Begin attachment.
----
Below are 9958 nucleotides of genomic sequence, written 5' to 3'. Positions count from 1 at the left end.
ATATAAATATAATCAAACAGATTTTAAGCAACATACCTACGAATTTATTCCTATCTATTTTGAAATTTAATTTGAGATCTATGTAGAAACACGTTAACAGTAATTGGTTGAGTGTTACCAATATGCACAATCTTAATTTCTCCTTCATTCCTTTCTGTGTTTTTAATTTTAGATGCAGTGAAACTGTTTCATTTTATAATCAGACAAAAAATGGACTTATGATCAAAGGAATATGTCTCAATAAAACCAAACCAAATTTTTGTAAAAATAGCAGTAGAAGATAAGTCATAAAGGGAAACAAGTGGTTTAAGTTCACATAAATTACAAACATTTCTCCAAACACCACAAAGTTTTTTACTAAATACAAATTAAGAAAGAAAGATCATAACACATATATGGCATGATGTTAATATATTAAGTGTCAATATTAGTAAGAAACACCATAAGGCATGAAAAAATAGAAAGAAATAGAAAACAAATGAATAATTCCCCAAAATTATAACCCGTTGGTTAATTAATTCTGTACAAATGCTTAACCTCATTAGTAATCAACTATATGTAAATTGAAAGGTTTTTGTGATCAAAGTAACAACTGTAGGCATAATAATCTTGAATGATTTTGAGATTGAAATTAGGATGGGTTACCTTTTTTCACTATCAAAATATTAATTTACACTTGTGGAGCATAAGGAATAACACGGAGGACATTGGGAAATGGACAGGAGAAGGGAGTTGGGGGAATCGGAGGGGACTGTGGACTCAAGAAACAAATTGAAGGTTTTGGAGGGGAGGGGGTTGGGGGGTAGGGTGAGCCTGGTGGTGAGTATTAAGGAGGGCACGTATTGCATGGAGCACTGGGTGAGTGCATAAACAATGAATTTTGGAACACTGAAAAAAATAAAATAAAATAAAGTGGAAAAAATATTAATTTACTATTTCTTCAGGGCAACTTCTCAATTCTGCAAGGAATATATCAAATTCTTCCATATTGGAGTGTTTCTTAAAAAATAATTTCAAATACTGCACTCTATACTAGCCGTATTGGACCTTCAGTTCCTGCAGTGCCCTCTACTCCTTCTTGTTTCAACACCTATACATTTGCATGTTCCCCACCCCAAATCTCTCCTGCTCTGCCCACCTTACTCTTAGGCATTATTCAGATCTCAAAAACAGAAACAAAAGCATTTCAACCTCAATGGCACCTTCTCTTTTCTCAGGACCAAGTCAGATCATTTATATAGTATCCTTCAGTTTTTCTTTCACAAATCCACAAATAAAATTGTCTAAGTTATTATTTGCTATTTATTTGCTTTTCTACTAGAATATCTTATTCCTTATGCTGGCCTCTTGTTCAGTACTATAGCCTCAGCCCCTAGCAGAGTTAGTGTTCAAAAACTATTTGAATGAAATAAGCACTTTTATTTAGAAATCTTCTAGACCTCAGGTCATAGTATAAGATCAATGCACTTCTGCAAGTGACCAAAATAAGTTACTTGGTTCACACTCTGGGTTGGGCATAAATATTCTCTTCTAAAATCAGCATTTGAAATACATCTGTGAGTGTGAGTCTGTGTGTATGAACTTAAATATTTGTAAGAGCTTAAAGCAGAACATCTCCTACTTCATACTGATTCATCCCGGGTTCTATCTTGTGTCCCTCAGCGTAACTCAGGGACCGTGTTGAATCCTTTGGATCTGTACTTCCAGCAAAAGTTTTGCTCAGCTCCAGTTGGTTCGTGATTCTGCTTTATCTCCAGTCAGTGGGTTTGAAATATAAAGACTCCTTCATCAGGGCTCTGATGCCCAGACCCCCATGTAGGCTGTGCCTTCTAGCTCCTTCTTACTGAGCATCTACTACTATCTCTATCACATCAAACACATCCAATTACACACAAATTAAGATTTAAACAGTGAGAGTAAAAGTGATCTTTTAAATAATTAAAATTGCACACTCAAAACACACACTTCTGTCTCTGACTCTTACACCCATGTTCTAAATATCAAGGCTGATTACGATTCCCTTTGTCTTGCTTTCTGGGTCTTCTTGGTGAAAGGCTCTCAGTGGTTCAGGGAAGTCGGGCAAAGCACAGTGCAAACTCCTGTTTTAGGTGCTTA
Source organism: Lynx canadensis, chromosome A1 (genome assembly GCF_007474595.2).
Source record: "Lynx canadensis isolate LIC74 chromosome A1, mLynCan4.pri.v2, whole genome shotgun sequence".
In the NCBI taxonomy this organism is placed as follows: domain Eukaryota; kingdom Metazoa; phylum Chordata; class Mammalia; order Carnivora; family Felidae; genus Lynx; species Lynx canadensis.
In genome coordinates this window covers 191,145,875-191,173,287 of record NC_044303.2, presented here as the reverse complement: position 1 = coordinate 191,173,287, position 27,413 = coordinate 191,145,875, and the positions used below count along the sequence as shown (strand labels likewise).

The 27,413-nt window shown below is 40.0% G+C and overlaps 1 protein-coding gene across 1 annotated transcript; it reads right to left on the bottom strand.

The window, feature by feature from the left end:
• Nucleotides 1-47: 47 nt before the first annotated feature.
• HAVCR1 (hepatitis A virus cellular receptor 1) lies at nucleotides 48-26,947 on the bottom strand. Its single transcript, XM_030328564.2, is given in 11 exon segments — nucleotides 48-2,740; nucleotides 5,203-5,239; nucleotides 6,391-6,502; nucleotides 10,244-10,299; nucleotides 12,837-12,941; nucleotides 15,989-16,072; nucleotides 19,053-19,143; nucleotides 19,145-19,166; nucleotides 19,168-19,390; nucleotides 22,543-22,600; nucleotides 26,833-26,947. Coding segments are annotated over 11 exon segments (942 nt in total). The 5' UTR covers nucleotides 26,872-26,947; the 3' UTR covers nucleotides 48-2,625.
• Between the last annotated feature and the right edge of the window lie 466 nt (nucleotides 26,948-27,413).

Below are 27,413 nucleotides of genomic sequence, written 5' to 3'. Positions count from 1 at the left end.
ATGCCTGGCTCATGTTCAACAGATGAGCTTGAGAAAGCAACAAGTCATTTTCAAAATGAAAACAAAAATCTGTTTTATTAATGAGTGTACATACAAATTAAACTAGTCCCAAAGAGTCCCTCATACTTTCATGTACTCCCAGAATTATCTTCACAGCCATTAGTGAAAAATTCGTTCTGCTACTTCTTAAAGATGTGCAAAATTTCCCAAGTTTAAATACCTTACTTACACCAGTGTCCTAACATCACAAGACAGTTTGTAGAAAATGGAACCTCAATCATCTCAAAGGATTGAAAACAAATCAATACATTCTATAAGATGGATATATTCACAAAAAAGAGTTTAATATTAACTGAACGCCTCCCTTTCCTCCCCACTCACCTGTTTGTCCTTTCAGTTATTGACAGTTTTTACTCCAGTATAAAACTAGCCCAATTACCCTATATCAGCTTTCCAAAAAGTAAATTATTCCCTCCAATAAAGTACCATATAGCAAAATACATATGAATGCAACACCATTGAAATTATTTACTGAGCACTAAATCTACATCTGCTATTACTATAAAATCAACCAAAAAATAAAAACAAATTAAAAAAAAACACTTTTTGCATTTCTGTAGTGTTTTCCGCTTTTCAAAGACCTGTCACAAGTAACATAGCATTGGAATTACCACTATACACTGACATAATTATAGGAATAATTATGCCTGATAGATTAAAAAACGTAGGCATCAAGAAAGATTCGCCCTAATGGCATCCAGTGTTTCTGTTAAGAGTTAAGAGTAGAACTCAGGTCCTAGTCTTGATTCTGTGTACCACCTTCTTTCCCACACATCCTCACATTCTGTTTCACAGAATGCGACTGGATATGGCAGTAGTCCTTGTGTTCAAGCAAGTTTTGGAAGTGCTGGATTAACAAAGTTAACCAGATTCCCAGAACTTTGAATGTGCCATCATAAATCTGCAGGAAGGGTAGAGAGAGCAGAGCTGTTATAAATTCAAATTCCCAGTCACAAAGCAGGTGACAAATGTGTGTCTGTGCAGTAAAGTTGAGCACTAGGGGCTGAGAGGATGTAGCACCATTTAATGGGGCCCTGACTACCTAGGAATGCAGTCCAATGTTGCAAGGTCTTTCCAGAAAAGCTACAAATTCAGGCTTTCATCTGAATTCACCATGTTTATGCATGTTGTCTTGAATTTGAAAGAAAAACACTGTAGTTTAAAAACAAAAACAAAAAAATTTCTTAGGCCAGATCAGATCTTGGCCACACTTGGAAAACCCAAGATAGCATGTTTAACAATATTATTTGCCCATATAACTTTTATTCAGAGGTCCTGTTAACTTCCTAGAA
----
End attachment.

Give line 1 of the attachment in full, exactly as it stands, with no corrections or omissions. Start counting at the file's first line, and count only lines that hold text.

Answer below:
Below are 9958 nucleotides of genomic sequence, written 5' to 3'. Positions count from 1 at the left end.